I always struggle to write, I think mainly because a lot of the things that I’ve gone through have been pretty miserable. It’s almost like ripping off a bandaid before the wound has healed, however, I’m going to try and throw some bits and pieces of sunshine into this post. The month of June was for the most part pretty damn amazing. I got to spend a lot of time going to different beaches and being the mermaid I am. I went to Oakland a lot and danced till my feet hurt, I took in sites in San Francisco and talked way too much about my personal life after maybe one too many vodka tonics. I held hands in The Castro, I switched my hips to Bay bounce at my first Pride and ate way too much barbecue at my CaliBae’s house. It’s been one new experience after another and I’m majorly grateful to have reached the tender age of 31 this year! I can’t say enough how wonderful it feels to have these many beautiful experiences. But with the good, there is always a little bad.
The day before my birthday my uncle passed away and it took a really huge toll on me, my entire life my father has always spoken so highly of my Uncle Harry. He would light up when talking about all the wonderful things that my Uncle accomplished. Those accomplishments include: Being a founding member of the Black Panther Party, Being one of the first students to desegregate The University of Memphis, Having a long and successful career as a professor at UCLA, and of course being a loving big brother to my father. Harry always lived on the west coast and besides a few phone calls I never really got to spend much time with him. My first time meeting with him in person was about 5 years ago when I and my then-fiancé decided to take a trip to San Francisco, I called him up and to my surprise, he sounded just like my father. The resemblance was uncanny and his humor was sharp. He took me to get Chicken and Waffles and gave me a mini History lesson about the Truly Family. It was because of him I knew the origin of my last name, which according to him came about some time after slavery. During those times most newly freed slaves would hold to the last name given to them. That name usually being the last name of their oppressors or their occupation on the plantation. That’s where names like blacksmith come from. However after some slaves were free they got the option to change their last names, For example, a lot of former slaves changed their names to Freeman or Freedman. That last name still being extremely popular in southern POC families. Anyways my great-great-great-grandfather decided he wanted a last name with some power so he chose Truly. Harry telling me that story will always stick with me for two reasons: One is that it’s powerful that my family’s last name wasn’t given rather gifted to us by my ancestor who endured a life I couldn’t even imagine, and Two because it was so beautiful to connect with my family. In that moment I was so elated to be sitting down speaking with my powerful elder Uncle Harry.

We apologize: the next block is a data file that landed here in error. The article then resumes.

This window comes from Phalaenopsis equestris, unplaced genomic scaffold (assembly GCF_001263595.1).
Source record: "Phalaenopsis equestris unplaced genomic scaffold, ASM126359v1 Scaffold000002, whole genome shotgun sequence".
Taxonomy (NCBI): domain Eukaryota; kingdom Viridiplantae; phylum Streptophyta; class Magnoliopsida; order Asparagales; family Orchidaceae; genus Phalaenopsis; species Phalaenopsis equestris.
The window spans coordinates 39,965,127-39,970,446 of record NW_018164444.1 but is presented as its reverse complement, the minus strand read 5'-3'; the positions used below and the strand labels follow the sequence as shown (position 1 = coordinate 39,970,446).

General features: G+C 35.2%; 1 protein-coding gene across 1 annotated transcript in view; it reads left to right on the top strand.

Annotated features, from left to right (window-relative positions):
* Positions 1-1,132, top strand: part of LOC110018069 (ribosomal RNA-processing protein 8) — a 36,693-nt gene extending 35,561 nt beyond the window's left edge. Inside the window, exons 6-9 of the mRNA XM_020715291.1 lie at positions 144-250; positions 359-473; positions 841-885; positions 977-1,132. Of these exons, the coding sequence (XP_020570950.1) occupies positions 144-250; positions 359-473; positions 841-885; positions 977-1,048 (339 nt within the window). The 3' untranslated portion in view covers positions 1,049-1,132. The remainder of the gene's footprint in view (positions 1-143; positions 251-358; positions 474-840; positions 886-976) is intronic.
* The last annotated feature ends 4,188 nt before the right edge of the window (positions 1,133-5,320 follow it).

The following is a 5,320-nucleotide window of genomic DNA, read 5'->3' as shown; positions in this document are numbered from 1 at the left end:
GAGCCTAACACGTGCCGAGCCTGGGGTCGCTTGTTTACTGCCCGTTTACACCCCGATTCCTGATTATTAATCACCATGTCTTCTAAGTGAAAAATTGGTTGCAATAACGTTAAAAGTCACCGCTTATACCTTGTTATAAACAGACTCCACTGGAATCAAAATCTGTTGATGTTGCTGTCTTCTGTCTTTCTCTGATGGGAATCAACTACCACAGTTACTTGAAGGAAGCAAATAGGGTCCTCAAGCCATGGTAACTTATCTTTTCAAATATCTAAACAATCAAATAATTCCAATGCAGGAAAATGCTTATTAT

As I reflect on my life and the life of my ancestors, I’m so grateful to have those powerful people protecting and guiding me every day. I can only hope that I can be a support system to my cousins as they deal with such a heavy blow. I visited them in Oakland the day after my birthday and the pain in their eyes was all too familiar. I kissed and hugged them and let them know that I’d be there if they needed a shoulder to lean on. I don’t know the pain of losing a father but I have felt the loss of a brother, and pain like that is sharp and stays forever. I just hope that whoever is reading this has gotten a tiny peek into how much my Uncle will be missed and how he touched the lives of not only my family but the world.
Lutheran Social Services of Northern California